Jersey Boys


Jersey Boys will delight most baby boomers. The music is terrific! John Lloyd Young does not look or sound exactly like Frankie Valli, but he can hit the high falsetto notes and deliver the goods.

Jersey Boys is not a definitive biopic. It’s the movie version of a stage musical. The script is by the same guys who wrote the book for the stage version.

Jersey Boys begins slowly with brief samples of Frankie’s singing and brushes with the law. It takes a a while before the Four Seasons sing their first hit “Sherry.” From that point on, Four Seasons hit songs come along at frequent intervals and all the performances are strong.

The other Four Seasons are Tommy DeVito (Vincent Piazza), Nick Massi (Michael Lomenda) and Bob Gaudio (Erich Bergen). The addition of Gaudio, the songwriter, is a key episode of the group’s formative years.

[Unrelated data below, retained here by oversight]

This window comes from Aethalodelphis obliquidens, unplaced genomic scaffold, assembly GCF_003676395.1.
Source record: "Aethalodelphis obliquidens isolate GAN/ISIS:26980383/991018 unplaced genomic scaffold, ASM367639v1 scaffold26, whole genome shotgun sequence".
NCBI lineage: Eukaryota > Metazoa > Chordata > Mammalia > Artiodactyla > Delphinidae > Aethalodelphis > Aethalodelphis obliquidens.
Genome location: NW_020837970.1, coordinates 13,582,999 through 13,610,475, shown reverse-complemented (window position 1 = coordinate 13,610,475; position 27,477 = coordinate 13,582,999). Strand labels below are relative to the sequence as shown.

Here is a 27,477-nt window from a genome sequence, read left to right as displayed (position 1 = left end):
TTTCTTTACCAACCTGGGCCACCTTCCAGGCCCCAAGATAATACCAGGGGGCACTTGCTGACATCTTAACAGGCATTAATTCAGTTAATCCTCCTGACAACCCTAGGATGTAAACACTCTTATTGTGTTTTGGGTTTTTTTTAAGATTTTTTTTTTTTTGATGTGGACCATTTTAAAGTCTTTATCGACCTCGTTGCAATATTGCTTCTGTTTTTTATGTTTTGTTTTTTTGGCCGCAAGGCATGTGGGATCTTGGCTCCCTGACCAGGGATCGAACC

Tommy considers himself the group leader. Unfortunately, he mismanages the group’s finances and gets them into trouble with the mob. Shady father figure “Gyp” DeCarlo (Christopher Walken) provides guidance to the group through the crisis.

Another crisis involves Frankie’s estranged daughter Francine (Freya Tingley) who dies of a drug overdose, which supposedly leads him to record “Can’t Take My Eyes Off Of You” as a solo project. (In real life, the song was a hit in the summer of 1967 and Francine didn’t die until 1980. Extreme dramatic license, I’d say.) Young’s performance of the song, starting in a studio and switching to supper club is a highlight.

In Jersey Boys, each group member breaks the 4th wall and speaks directly to the audience at various points in the movie. This device may have worked better on stage. In director Clint Eastwood’s movie version, while it may move the narrative along, it diminishes the reality of what’s onscreen.

Speaking of Eastwood, the movie contains one of my favorite director cameos of all time. (That’s all I’ll say. A tease, yes, but no spoiler.)

The closing number of Jersey Boys, a street dance performance of “Oh, What A Night” is the perfect finish for a movie that is to be enjoyed for its music. And, as mentioned, the music is terrific!